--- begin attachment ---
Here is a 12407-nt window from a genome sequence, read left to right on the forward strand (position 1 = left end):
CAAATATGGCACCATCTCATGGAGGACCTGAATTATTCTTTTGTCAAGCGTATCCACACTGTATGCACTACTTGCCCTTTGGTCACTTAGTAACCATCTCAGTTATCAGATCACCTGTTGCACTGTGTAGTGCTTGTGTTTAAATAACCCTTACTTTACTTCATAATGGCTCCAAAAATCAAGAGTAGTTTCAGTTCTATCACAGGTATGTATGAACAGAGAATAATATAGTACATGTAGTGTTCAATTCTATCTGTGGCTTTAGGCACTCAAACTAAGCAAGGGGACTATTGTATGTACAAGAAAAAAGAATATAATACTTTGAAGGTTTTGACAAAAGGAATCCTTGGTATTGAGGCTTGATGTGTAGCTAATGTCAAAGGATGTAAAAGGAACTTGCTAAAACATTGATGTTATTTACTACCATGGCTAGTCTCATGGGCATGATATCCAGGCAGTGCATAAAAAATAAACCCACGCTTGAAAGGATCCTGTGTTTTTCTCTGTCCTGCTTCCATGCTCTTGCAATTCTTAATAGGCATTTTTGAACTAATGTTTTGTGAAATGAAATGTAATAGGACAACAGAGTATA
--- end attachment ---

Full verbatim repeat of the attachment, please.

Here is a 12407-nt window from a genome sequence, read left to right on the forward strand (position 1 = left end):
CAAATATGGCACCATCTCATGGAGGACCTGAATTATTCTTTTGTCAAGCGTATCCACACTGTATGCACTACTTGCCCTTTGGTCACTTAGTAACCATCTCAGTTATCAGATCACCTGTTGCACTGTGTAGTGCTTGTGTTTAAATAACCCTTACTTTACTTCATAATGGCTCCAAAAATCAAGAGTAGTTTCAGTTCTATCACAGGTATGTATGAACAGAGAATAATATAGTACATGTAGTGTTCAATTCTATCTGTGGCTTTAGGCACTCAAACTAAGCAAGGGGACTATTGTATGTACAAGAAAAAAGAATATAATACTTTGAAGGTTTTGACAAAAGGAATCCTTGGTATTGAGGCTTGATGTGTAGCTAATGTCAAAGGATGTAAAAGGAACTTGCTAAAACATTGATGTTATTTACTACCATGGCTAGTCTCATGGGCATGATATCCAGGCAGTGCATAAAAAATAAACCCACGCTTGAAAGGATCCTGTGTTTTTCTCTGTCCTGCTTCCATGCTCTTGCAATTCTTAATAGGCATTTTTGAACTAATGTTTTGTGAAATGAAATGTAATAGGACAACAGAGTATA